When Defective Tires Cause Auto Accidents
Defective tires have been the cause of literally thousands of automobile accidents, many of which resulted in severe personal injuries and even death to the passengers. Millions of tires have been recalled in the past decade due to manufacturing flaws, with the most common failure being tread-belt separation in steel-belted radials. Some of the well-known brands which have had specific tires that ended up on the recall list include Goodyear, Firestone, Dunlop, Kelly Springfield, Continental Copper and General Tire.
One example of a tire defect is known as de-beading and zipper failure. De-beading occurs when a defective tire separates from the rim at the level of the tire beads, resulting in an immediate loss of tire pressure. This phenomenon has been found to contribute to vehicle rollover. An under-inflated tire is much more likely to de-bead during a severe turn, and two Ford vehicles equipped with Firestone tires were recalled due to de-beading on the front tires. Inaccurate tire speed ratings are also a known cause of auto accidents. A tire's speed rating is supposed to reflect the upper speed limit at which the tire can be safely driven. Because speed ratings assume a certain range of temperatures, a stated speed rating could be too high in excessively hot temperatures or when the tire load has been significantly increased.
Although tire blowouts can be caused by aging tires or debris in the road, defective tire products are much more common that you would think. These defects can be a result of manufacturing defects, limited quality control or even a poor overall design. Whatever the reason for the flaws, they can be responsible for a driver losing control of the vehicle, potentially causing a rollover accident. The tires on your vehicle affect its handling and stability, and are one of the most important elements of your vehicle's safety. If you've been involved in an accident in which you suspect tire failure or a blowout as the primary cause, it is important to presever the vehice and tire- and we recommend a prompt consulation with an experienced personal injury law firm. Many times vehicles which have been involved in serious accidents are crushed within the month or two following the accident, effectively destroying critical evidence which could have been used in a legal claim.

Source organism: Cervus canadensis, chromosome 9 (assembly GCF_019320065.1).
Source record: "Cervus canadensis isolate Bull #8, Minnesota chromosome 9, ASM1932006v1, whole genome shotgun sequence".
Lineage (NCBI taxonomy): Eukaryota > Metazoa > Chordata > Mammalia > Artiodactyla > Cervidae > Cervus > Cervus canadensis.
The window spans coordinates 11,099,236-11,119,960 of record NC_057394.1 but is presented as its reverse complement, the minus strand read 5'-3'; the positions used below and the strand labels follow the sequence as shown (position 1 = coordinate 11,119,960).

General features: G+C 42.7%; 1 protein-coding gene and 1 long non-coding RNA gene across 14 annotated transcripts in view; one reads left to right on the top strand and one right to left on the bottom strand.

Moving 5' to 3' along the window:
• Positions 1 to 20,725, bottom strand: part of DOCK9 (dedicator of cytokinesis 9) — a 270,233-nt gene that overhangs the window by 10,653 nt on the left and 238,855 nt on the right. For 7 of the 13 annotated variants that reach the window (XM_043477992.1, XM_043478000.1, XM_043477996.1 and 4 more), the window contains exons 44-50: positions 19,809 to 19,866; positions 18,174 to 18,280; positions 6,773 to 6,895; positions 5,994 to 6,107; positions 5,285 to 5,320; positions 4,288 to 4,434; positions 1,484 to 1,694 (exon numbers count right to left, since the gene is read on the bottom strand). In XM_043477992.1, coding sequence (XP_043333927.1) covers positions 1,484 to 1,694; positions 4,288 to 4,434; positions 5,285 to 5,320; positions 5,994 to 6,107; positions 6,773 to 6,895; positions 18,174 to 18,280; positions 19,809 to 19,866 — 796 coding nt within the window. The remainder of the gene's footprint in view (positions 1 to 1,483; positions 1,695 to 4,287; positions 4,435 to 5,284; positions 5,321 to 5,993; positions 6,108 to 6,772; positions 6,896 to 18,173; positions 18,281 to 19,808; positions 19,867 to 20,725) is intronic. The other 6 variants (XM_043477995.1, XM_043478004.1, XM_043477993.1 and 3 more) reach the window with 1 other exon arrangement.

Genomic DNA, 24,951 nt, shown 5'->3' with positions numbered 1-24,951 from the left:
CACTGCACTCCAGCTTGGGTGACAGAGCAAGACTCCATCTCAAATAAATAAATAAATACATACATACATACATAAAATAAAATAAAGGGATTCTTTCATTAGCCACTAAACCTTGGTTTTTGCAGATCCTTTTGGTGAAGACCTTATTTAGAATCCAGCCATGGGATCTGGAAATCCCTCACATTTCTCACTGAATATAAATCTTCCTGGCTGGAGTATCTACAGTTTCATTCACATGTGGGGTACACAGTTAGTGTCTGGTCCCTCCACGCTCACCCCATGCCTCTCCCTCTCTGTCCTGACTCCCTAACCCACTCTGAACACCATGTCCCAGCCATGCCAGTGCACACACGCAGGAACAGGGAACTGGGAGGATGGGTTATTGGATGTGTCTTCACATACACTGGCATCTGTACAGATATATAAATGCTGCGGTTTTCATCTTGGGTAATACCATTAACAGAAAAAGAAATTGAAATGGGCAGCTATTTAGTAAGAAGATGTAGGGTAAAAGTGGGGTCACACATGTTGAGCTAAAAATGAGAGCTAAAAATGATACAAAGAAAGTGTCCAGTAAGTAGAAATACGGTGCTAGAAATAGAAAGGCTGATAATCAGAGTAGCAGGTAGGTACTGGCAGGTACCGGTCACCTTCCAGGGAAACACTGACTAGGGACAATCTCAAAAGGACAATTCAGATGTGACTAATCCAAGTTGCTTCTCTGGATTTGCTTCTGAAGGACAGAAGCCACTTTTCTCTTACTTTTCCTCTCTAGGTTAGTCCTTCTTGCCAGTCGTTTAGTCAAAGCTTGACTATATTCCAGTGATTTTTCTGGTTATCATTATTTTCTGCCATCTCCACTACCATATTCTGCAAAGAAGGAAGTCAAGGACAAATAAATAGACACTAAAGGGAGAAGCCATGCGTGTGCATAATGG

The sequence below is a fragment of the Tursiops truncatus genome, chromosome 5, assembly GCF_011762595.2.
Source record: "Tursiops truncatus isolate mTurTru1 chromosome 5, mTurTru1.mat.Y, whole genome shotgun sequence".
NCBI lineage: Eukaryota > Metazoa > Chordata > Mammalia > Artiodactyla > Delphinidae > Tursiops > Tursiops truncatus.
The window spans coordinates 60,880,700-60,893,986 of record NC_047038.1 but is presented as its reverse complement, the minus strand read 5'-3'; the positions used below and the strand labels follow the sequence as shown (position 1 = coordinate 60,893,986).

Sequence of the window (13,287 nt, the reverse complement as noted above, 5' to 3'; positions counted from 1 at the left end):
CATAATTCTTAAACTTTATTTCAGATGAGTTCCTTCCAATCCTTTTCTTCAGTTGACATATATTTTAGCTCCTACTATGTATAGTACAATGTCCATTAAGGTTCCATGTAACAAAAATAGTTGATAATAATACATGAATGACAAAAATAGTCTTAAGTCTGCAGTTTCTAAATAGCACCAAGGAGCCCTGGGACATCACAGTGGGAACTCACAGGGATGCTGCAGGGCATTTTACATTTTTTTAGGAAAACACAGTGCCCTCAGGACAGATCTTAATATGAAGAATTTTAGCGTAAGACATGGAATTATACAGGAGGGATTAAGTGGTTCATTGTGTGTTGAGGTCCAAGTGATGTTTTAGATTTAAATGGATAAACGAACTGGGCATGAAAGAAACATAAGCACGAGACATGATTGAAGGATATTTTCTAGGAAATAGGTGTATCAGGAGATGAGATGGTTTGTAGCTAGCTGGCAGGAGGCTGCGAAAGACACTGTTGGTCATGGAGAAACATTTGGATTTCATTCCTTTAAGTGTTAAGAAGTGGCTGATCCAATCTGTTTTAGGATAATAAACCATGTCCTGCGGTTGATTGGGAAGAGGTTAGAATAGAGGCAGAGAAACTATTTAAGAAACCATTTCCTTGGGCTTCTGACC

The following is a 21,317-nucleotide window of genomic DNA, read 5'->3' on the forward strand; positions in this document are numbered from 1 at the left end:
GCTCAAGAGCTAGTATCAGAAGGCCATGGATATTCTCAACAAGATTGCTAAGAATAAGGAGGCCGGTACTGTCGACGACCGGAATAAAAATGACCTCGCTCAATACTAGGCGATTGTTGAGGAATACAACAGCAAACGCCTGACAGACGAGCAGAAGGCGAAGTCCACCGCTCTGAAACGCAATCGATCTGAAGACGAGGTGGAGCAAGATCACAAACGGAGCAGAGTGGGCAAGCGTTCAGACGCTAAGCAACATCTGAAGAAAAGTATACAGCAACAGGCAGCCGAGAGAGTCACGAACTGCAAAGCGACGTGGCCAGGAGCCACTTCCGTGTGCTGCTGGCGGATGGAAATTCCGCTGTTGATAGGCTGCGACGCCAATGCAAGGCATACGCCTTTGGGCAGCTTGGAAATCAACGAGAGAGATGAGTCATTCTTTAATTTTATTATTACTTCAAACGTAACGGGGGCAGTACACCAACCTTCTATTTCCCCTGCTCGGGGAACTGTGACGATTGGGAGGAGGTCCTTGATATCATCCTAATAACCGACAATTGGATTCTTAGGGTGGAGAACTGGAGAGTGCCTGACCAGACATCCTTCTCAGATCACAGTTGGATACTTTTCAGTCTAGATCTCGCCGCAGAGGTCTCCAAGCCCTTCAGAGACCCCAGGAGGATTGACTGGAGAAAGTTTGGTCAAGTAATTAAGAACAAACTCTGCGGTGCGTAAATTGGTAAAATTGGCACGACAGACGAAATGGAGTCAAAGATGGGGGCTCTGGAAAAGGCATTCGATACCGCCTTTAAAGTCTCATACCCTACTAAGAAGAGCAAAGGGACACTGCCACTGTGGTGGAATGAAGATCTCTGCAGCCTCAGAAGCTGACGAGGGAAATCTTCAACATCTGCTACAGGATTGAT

Investigating Your Accident
Once you have retained an experienced personal injury attorney, he or she will conduct a thorough investigation of your accident in order to determine the exact cause. Experts can determine whether the tire blowout was a result of poor vehicle maintenance or a design defect in the vehicle itself which caused loss of control by the driver. Tests can be conducted to find out whether the tire which blew out was defective, or perhaps already had a puncture. Examples of additional considerations are determinations as to whether or not your car was overloaded, as well as whether the tires were properly inflated to manufacturer's specifications.
Are You Entitled to Compensation?
In the event of an accident involving serious injuries, our attorney may have an expert provide an accident reconstruction to determine exactly how the tire blowout contributed to the severity of your injuries. Once the investigation into your accident is complete, your attorney may advise you that your blowout was caused by a manufacturer's defect. If this is the case, then the automaker or tire manufacturer could be liable for your accident and the resulting injuries. You may be entitled to recoup all of your medical and hospitalization expenses, lost wages, pain and suffering and any other damages you have experienced.
Although it is hoped you and your loved ones will never experience an auto accident caused by defective tires, take care to perform regular tire maintenance on your vehicle and update yourself regularly on any tire recalls. Always maintain proper tire pressure and follow the recommended vehicle load weights. Inspect your tires regularly, especially before leaving on a trip of any length. The National Highway Traffic Safety Administration recommends trying the penny test. Place a penny in the tread of your tires with Lincoln’s head upside down and facing you. If you can see the top of Lincoln’s head, your tire has less than 2/32 of an inches of tread and you are ready for new tires.
If you've been involved in an auto, motorcycle or truck accident, including one that may have been caused by a defective tire, make sure you know your legal rights and the steps that need to be taken to protect those rights. Contact a law firm with experienced personal injury attorneys.
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